Morin said the study could help managers and decision makers better anticipate how mosquito populations will respond to changes in climate and prepare accordingly.

"For example, if projected precipitation and temperature changes for a given area are indicating a longer mosquito season, public health officials can plan to adapt to that possibility through abatement and awareness campaigns.
This story and photos are online:
http://uanews.org/story/effects-of-climate-change-on-west-nile-virus
Contacts
Sources:
Cory W. Morin, 603-498-1246, cmorin@email.arizona.edu

Andrew C. Comrie, comrie@email.arizona.edu

UANews contact:
Daniel Stolte, 520-954-1964, stolte@email.arizona.edu

Daniel Stolte | University of Arizona
Further information:
http://www.arizona.edu
http://uanews.org/story/effects-of-climate-change-on-west-nile-virus

More articles from Studies and Analyses:

nachricht Europe’s Demographic Future. Where the Regions Are Heading after a Decade of Crises
10.08.2017 | Berlin-Institut für Bevölkerung und Entwicklung

nachricht Scientists reveal source of human heartbeat in 3-D
07.08.2017 | University of Manchester

All articles from Studies and Analyses >>>

The most recent press releases about innovation >>>

Die letzten 5 Focus-News des innovations-reports im Überblick:

Im Focus: Fizzy soda water could be key to clean manufacture of flat wonder material: Graphene

Whether you call it effervescent, fizzy, or sparkling, carbonated water is making a comeback as a beverage. Aside from quenching thirst, researchers at the University of Illinois at Urbana-Champaign have discovered a new use for these "bubbly" concoctions that will have major impact on the manufacturer of the world's thinnest, flattest, and one most useful materials -- graphene.

As graphene's popularity grows as an advanced "wonder" material, the speed and quality at which it can be manufactured will be paramount. With that in mind,...

Im Focus: Exotic quantum states made from light: Physicists create optical “wells” for a super-photon

Physicists at the University of Bonn have managed to create optical hollows and more complex patterns into which the light of a Bose-Einstein condensate flows. The creation of such highly low-loss structures for light is a prerequisite for complex light circuits, such as for quantum information processing for a new generation of computers. The researchers are now presenting their results in the journal Nature Photonics.

Light particles (photons) occur as tiny, indivisible portions. Many thousands of these light portions can be merged to form a single super-photon if they are...

Im Focus: Circular RNA linked to brain function

For the first time, scientists have shown that circular RNA is linked to brain function. When a RNA molecule called Cdr1as was deleted from the genome of mice, the animals had problems filtering out unnecessary information – like patients suffering from neuropsychiatric disorders.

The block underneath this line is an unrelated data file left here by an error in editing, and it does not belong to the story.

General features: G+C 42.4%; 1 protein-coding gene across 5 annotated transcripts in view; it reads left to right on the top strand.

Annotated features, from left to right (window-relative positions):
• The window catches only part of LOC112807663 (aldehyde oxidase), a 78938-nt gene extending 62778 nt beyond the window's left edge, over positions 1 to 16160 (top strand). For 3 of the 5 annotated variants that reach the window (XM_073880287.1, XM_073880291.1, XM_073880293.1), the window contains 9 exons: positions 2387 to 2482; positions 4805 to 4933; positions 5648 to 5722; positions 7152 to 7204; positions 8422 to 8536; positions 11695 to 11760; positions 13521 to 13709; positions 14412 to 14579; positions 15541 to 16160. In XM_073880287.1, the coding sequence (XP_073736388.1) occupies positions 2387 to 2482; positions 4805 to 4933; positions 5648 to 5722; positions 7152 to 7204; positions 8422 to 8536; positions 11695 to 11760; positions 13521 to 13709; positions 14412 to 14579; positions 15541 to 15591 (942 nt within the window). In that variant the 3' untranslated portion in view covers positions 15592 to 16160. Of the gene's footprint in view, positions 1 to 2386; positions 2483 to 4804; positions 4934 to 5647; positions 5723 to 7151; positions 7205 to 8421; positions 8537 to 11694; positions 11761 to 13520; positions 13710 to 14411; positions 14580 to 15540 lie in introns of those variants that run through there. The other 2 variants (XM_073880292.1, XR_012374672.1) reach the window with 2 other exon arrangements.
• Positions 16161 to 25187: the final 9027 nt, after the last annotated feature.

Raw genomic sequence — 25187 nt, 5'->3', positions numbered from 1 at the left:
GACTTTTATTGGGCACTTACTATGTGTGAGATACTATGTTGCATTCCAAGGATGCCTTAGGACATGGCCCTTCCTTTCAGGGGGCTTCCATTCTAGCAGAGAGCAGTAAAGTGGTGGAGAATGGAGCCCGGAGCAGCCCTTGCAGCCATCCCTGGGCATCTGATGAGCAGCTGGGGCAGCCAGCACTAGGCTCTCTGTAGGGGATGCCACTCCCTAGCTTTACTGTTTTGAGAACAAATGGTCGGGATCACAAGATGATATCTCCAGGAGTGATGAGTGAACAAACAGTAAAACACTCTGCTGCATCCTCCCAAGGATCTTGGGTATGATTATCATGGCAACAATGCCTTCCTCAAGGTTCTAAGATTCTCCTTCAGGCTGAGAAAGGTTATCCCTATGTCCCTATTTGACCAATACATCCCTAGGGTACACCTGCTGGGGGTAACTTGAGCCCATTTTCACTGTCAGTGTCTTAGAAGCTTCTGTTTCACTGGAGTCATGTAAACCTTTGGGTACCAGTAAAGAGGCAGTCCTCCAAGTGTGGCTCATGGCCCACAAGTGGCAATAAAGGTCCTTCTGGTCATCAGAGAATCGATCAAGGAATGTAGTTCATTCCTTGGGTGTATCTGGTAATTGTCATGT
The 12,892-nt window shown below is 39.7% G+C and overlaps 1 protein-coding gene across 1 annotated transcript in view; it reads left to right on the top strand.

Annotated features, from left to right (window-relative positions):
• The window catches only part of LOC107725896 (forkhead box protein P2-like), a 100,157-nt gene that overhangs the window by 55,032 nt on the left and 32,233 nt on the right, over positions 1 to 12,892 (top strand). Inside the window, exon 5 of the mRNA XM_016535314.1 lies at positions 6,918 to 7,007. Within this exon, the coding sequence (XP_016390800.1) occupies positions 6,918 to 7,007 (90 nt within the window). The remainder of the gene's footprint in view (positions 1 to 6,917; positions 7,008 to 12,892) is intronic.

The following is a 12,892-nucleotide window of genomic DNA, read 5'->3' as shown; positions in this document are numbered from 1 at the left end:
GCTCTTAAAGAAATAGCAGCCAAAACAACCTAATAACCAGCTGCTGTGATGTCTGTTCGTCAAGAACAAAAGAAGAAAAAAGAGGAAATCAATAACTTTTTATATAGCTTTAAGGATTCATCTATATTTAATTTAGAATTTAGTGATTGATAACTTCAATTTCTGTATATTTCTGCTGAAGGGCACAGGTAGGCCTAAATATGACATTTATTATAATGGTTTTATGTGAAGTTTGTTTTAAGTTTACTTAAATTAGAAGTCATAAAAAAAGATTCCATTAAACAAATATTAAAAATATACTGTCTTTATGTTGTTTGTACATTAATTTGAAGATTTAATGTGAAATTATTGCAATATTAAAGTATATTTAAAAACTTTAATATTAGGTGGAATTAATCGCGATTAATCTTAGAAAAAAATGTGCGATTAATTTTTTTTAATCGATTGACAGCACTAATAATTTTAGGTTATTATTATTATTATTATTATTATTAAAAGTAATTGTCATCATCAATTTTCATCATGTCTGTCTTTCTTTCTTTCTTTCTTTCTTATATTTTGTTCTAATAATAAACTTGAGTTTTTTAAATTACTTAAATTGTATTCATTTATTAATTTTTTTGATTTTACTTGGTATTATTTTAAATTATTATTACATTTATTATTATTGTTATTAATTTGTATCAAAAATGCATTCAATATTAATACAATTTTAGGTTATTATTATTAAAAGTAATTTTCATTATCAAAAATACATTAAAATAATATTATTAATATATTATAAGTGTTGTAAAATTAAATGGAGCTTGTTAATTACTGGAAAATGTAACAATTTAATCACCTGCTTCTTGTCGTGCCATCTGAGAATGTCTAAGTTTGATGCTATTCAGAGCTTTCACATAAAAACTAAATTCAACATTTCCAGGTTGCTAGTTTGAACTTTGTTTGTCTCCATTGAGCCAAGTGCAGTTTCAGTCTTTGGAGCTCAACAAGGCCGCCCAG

While hundreds of circular RNAs (circRNAs) are abundant in mammalian brains, one big question has remained unanswered: What are they actually good for? In the...

Im Focus: RAVAN CubeSat measures Earth's outgoing energy

An experimental small satellite has successfully collected and delivered data on a key measurement for predicting changes in Earth's climate.

The Radiometer Assessment using Vertically Aligned Nanotubes (RAVAN) CubeSat was launched into low-Earth orbit on Nov. 11, 2016, in order to test new...

Im Focus: Scientists shine new light on the “other high temperature superconductor”

A study led by scientists of the Max Planck Institute for the Structure and Dynamics of Matter (MPSD) at the Center for Free-Electron Laser Science in Hamburg presents evidence of the coexistence of superconductivity and “charge-density-waves” in compounds of the poorly-studied family of bismuthates. This observation opens up new perspectives for a deeper understanding of the phenomenon of high-temperature superconductivity, a topic which is at the core of condensed matter research since more than 30 years. The paper by Nicoletti et al has been published in the PNAS.

Since the beginning of the 20th century, superconductivity had been observed in some metals at temperatures only a few degrees above the absolute zero (minus...

All Focus news of the innovation-report >>>

Anzeige

Anzeige

Event News

Call for Papers – ICNFT 2018, 5th International Conference on New Forming Technology

16.08.2017 | Event News

Sustainability is the business model of tomorrow

04.08.2017 | Event News

Clash of Realities 2017: Registration now open. International Conference at TH Köln

26.07.2017 | Event News

 
Latest News

A Map of the Cell’s Power Station

18.08.2017 | Life Sciences

Engineering team images tiny quasicrystals as they form

18.08.2017 | Physics and Astronomy

Researchers printed graphene-like materials with inkjet

18.08.2017 | Materials Sciences

VideoLinks
B2B-VideoLinks
More VideoLinks >>>